Carrot Ventures to invest in proof-of-concept ag technologies

(Kara Oosterhuis/RealAgriculture)

The AVAC Group, a multi-faceted venture capital firm has launched a $15 million venture capital fund, Carrot Ventures.

Financial backing for the fund comes from AVAC and Farm Credit Canada, with the goal to offer holders of ag tech intellectual property (IP) a novel option to commercialize their IP, and to offer syndicating AgTech investors a stream of compelling start-ups in which to invest.

Martin Vetter, senior investment manager at AVAC Group, says that Carrot Ventures came about because AVAC knows there are a lot of good technologies in the ag sector in Canada that need to be in the hands of a professional CEO — “somebody who knows what it takes to build, and run, and finance a company,” he says.

“Really what we’re trying to do with Carrot Ventures is find those unique technologies in development in the agriculture sector, that solve a real market problem, recruit and put the technology in the hands of a professional CEO.” explains Vetter. “We then form a brand new company, bring the technology and CEO into that company, set it up properly, and then as an investor, we will be the lead investor in that first round of capital.”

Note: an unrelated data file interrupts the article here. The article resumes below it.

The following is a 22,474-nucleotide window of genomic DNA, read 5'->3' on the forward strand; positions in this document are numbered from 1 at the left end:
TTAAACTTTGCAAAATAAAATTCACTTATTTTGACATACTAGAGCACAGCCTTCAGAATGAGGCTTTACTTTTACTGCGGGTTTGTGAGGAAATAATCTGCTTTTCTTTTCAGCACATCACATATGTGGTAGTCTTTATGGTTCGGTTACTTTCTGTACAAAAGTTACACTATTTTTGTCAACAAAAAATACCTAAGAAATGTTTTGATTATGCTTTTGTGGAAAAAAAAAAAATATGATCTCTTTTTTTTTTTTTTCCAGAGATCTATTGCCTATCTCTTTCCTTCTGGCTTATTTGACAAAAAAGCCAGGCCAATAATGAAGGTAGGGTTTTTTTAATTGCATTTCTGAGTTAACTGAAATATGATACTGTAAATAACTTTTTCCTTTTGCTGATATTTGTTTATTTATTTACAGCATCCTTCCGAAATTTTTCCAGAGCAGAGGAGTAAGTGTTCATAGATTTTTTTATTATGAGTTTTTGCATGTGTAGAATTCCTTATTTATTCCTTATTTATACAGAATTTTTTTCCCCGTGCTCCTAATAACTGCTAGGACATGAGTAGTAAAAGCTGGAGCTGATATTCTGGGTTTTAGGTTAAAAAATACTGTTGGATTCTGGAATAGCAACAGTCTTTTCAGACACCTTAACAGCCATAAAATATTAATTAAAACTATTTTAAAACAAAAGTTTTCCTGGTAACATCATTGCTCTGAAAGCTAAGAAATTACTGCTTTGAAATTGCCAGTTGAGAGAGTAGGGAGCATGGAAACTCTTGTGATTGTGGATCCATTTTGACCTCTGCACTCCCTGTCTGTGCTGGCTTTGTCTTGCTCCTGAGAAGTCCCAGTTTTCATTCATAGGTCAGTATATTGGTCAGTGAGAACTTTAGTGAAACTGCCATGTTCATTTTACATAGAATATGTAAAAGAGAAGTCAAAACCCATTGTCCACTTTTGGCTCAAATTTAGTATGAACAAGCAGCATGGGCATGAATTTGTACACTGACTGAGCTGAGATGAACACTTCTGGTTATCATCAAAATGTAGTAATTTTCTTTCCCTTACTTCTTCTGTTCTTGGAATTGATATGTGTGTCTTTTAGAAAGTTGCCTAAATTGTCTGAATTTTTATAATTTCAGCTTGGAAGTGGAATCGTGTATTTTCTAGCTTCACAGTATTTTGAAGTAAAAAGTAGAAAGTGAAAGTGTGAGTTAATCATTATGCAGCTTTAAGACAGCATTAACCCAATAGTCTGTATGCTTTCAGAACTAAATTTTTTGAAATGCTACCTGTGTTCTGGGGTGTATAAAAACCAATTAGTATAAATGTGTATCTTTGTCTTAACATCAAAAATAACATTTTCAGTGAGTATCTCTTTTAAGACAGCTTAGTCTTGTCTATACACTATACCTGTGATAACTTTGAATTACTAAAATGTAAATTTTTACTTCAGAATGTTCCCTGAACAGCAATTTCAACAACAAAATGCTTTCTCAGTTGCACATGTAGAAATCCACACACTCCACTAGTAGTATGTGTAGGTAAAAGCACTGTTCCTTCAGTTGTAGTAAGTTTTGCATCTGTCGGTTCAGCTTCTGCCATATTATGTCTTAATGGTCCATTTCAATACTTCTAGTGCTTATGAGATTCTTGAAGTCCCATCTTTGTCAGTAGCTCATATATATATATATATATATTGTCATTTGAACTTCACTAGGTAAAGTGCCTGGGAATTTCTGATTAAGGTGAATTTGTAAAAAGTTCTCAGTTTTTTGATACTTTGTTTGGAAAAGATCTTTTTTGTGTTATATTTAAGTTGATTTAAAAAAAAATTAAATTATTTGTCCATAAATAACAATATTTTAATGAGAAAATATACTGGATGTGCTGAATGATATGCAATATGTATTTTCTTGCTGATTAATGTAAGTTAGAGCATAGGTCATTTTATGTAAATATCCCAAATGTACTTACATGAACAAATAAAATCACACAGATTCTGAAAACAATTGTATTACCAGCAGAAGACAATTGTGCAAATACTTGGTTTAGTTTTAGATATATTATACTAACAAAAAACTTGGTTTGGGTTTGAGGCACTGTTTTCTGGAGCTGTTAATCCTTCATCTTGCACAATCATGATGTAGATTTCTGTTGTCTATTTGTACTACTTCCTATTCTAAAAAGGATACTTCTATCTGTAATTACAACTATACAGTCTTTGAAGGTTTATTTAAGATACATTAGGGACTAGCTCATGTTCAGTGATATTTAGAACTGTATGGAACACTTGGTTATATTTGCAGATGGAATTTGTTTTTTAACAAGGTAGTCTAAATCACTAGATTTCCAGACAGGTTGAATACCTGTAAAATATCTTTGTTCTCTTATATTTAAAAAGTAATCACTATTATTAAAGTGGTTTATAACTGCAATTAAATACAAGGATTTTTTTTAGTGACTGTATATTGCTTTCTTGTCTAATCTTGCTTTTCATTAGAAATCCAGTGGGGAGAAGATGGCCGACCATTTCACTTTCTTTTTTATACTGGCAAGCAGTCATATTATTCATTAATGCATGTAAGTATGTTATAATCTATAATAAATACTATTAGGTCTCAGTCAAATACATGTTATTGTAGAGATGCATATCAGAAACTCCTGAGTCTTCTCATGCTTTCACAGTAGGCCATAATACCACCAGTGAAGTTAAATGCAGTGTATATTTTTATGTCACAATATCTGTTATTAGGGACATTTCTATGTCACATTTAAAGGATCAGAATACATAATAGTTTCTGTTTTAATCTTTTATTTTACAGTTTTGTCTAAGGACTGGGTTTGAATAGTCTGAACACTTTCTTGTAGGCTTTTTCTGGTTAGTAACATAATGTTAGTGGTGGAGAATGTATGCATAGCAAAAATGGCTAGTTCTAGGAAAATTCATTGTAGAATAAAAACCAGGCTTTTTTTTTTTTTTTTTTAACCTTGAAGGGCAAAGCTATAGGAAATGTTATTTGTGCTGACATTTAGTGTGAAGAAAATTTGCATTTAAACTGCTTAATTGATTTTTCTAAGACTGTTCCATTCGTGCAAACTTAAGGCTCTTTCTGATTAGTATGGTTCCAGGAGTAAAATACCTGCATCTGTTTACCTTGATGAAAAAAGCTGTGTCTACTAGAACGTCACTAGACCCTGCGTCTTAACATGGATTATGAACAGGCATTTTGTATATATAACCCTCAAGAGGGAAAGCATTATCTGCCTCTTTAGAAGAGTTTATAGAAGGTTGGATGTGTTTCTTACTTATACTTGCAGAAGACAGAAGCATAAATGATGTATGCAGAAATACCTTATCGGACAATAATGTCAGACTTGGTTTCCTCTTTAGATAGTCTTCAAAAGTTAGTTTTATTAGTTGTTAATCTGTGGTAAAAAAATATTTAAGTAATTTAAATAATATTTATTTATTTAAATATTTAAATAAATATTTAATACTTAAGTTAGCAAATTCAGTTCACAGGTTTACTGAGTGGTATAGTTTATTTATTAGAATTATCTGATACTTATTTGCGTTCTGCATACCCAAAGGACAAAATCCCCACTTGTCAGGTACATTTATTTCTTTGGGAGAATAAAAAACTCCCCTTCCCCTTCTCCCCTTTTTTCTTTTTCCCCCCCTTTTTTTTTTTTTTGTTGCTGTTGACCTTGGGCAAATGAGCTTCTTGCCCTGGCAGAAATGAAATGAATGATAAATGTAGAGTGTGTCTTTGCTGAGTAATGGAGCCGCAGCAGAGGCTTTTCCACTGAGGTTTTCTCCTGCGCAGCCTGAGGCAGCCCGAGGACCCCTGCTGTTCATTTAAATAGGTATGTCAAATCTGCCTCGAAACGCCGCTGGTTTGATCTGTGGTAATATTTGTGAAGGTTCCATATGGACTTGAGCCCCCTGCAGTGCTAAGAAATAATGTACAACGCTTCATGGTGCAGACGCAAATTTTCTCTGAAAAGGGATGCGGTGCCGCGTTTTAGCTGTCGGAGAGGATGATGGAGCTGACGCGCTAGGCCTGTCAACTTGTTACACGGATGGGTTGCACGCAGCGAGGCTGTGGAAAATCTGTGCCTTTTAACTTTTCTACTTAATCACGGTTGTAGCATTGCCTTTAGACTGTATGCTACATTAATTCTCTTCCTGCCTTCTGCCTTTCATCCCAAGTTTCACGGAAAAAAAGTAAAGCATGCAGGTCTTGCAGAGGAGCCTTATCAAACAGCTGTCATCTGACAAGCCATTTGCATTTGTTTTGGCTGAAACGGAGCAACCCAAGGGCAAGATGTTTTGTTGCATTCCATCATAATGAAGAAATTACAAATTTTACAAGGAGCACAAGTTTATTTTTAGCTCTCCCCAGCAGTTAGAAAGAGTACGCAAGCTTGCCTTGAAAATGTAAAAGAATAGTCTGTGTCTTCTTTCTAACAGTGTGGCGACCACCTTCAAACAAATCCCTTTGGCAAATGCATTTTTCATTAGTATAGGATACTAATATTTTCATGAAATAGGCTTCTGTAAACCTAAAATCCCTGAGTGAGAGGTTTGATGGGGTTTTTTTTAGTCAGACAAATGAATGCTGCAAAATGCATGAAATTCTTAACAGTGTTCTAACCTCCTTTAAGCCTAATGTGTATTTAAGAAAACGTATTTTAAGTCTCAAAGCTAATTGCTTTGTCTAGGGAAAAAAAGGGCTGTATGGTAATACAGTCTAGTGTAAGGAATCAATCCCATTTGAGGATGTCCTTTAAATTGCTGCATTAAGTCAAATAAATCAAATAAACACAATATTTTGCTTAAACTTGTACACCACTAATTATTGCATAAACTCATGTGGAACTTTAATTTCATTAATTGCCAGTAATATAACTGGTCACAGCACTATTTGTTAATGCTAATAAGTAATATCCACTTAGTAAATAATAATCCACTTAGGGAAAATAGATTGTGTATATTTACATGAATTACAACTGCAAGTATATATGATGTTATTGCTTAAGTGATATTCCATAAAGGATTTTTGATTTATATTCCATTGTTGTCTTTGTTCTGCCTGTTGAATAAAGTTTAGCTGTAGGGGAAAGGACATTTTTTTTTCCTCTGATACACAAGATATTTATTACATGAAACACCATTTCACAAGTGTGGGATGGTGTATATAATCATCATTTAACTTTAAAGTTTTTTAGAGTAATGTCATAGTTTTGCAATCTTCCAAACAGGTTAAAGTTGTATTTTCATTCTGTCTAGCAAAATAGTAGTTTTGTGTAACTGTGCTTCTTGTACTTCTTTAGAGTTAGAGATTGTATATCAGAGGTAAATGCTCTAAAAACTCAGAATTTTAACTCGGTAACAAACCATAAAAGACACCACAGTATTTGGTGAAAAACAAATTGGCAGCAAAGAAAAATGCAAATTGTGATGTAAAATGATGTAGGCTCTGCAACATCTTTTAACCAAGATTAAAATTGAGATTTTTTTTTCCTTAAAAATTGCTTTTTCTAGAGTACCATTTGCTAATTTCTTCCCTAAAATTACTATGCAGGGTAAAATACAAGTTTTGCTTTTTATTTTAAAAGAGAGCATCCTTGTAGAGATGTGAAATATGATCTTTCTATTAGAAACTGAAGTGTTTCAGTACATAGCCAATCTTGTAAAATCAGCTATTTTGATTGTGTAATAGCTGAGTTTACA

Listen to the full conversation between Vetter and RealAg Radio host Shaun Haney, story continues below player:

Banks aren’t typically in the business of taking on high-risk, whereas venture capitalists don’t expect a cash flow in exchange for the money put into a company, so there is high risk, but Vetter says that they hope the company is doing something that will change the world, which  makes the company itself worth more. The return to the equity investor is when the company is acquired by a large organization.

Evaluating a company’s worth, when there aren’t necessarily tangible returns, requires a bit of science, a bit of math, some intuition, and experience, says Vetter. Carrot Ventures is a bit different from other venture capital groups in that it’s looking for technologies that haven’t hit the market yet, without evidence of customers paying for a product, and looks for proof-of-concept.

Currently, Carrot Ventures is seeking out technologies that will support the farm value-chain — productivity and yield of crops, animal health, digital and precision ag technologies, supply-chain and food logistics or food technologies — which is a pretty broad spectrum, but can include new ideas applied to old, like Carrot Ventures’ first company formed that will solve issues in zero-till.

Vetter expects the $15 million will help form six to eight companies over the next five years.

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